The Internal Review  Once the reason for denial is fully understood, you can file for the first level appeal if appropriate. It's important to note that an appeal is usually unnecessary for the "technical" denial reasons listed above. You simply need to refile the claim with proof oof timely filing or the corrected codes with treatment notes to verify them.

All health plans are required to provide the opportunity for this internal appeal if a plan participant disputes a course of action. So if you disagree with a decision made by your health plan, an internal appeal is an excellent first step toward getting the results you're looking for.In general, the body of your letter needs to explain what taken place and why this claim should be paid. Try to be clear and free of emotion. Accusing a person reading this letter of bias, etc. will not help. The closing sentence is a repeat of your demand for payment. If you're not comfortable composing your own letter, use the templates attached to this page. 
Always be sure to have the correct appeals address for your insurance. Letters and faxes often go to a specific department, so sending a letter to the wrong address can further delay the answer. Some of these companies are so big that your letter can be easily misplaced.  
Submit Documents  Be sure to include all documents that support your position with your appeal letter. These may include:
  • additional research on your medical condition (including treatment guidelines and medical journal articles)
  • additional research on the cost-effectiveness of the applicable treatment or procedure, and
  • evidence of payment (for billing disputes).
  • medical records
  • letters from your doctors (i.e. explaining why certain treatment or procedure should be covered)
  • second opinions (opinions from doctors other than your own as to what treatment or procedure is necessary)
  • explanation of benefit (EOB) forms applicable to your claim
  • references to the applicable sections of the Evidence of Coverage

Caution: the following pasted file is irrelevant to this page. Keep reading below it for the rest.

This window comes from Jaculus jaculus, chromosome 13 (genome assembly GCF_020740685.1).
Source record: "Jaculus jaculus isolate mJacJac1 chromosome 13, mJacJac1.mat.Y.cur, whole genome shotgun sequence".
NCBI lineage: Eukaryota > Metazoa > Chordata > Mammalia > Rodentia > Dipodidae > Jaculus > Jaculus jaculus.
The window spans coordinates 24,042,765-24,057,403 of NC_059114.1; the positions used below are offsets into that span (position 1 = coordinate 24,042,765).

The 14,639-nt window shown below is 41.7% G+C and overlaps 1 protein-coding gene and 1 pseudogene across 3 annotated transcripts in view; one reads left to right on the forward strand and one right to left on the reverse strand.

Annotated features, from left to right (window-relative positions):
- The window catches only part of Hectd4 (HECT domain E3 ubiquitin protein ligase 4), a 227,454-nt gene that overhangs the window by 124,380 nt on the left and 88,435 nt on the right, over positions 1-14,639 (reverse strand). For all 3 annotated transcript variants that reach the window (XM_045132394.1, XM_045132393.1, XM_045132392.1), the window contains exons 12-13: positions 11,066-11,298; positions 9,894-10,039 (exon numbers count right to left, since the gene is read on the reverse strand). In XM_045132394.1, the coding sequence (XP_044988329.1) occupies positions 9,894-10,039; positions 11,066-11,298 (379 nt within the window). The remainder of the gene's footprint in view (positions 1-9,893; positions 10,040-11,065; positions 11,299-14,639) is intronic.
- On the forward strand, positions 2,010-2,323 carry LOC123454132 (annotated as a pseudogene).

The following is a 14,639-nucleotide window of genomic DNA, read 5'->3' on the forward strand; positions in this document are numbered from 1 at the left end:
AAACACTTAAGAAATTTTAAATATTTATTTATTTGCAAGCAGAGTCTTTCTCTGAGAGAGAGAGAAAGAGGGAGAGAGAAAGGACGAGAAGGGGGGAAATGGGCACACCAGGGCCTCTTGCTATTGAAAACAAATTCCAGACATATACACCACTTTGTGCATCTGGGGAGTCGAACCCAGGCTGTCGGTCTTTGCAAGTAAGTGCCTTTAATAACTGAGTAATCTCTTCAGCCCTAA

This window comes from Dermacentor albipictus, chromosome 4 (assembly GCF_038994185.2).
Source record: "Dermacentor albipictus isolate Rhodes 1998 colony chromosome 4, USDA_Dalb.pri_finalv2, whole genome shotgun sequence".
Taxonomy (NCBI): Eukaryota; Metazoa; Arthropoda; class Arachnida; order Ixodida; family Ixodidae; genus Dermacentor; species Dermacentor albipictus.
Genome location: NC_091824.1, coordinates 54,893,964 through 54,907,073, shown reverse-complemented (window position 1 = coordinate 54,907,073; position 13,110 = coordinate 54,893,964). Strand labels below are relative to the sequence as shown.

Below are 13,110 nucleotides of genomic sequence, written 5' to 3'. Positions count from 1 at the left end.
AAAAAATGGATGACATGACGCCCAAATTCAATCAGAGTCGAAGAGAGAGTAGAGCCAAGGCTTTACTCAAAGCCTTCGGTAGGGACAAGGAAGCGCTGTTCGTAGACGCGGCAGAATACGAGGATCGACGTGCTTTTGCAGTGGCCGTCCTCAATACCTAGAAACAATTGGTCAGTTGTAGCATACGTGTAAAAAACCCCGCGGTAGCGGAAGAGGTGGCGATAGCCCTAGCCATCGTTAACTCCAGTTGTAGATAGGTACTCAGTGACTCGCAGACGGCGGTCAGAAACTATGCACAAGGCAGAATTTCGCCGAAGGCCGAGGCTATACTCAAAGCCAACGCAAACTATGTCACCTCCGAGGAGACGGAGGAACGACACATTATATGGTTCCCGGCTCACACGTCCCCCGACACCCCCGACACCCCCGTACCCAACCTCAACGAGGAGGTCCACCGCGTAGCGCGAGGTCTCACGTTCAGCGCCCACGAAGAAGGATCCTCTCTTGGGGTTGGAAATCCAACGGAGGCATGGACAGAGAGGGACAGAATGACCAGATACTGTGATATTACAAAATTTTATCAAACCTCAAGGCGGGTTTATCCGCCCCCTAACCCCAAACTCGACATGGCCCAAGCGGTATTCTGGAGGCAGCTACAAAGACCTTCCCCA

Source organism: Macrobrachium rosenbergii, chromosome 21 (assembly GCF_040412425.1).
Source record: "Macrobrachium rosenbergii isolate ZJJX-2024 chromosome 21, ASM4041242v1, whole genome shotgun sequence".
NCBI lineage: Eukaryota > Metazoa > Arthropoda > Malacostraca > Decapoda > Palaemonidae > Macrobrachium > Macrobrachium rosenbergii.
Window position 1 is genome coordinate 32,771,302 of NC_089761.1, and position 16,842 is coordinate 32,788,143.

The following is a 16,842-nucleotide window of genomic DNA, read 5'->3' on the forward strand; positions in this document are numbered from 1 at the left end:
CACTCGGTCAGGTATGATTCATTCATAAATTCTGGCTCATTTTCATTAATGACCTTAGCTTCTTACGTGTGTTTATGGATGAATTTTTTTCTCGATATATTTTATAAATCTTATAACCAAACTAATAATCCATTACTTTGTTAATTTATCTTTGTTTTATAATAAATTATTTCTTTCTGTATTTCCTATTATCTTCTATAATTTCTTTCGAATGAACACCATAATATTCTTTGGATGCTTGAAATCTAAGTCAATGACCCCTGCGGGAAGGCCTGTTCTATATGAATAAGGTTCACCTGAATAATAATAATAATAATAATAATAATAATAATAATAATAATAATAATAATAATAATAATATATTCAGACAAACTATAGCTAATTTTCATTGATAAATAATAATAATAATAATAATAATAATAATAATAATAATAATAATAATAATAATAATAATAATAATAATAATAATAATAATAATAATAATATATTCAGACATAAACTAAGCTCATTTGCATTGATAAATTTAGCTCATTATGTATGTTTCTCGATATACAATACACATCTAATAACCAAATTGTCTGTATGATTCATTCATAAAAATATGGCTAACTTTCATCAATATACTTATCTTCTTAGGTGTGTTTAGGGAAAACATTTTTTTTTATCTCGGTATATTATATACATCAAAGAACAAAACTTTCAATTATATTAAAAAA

• The Hearing  Some health plans hold a hearing at the second level of internal appeal. Get someone -- a friend, family member, advocate, or even a lawyer -- to help you prepare for the hearing. This person can also attend the hearing to support you. Sometimes arbitration replaces one of the review levels in an internal appeal. In arbitration, you and the health plan make arguments and present evidence to a neutral third party (the arbitrator) who then makes a decision.

    The health plan is required to respond to your appeal within a certain time frame. Again, check the Evidence of Coverage for specific time limits under your plan. Federal law governs response times for certain health plans: 30 days if the disputed medical service has not been provided and 60 days if it has been provided.
    You can ask for an expedited response if you feel you will suffer adverse health effects by not receiving treatment under the timelines specified in your plan. Usually, the health plan must respond within 72 hours to an expedited appeal. If your request is denied at both levels of the internal appeal process, you are then eligible for an external review. 

    The External Review  The Uniform Health Carrier External Review Model Act states that upon completion of the internal review, independent review of coverage denials based upon the limited areas of medical necessity or the experimental or investigational nature of the proposed or rendered service or supply, adverse coverage determinations, or recisions, plans must have an external review process.


    The procedures in an external review of a health dispute vary by state. That means you'll have to review your policy to find out what types of disputes are eligible for review, the time limits for bringing a complaint, and how to proceed with your appeal. In most cases, you must complete the internal review process before you can ask for an external review. The external review is usually available for free or a small charge. Most states allow the consumer to give written authorization to let a third party (for example, a medical provider) file the appeal.  

    Prepare and File Correctly  The requirements of the external review process are dependent upon the type of plan as stated above. Fully funded insurance policies are appealed to the Insurance Commissioner, and self-funded policies are appealed to the the plan administrator: 

    In most states, the review panel does not conduct a hearing. Instead, you must submit all your evidence and arguments in writing. Be sure to read the external review requirements carefully and submit everything that is requested. There are some limitations. For instance, in most states, the consumer cannot file an external review if:
    • the consumer did not complete the internal review process before seeking external review
    • the issue does not involve a determination of medical necessity, and
    • the consumer did not provide all requested information (for example, the patient failed to submit consent forms).

    So If you want the panel to consider your appeal, make sure you have met all preconditions and that your issue is appropriate for external review.

    Related Resources:
    1. "How to Appeal a Health Insurance Denial" , Wall Street Journal (2010).
    2. "Appealing Health Plan Decisions", Healthcare.gov (2010).

    How a major health insurance company failed a paying patient through repeated denials. No amount of medical claim appeal preparation could save her. She wanted us to ask ourselves why many of our politicians deny us the same coverage they give themselves?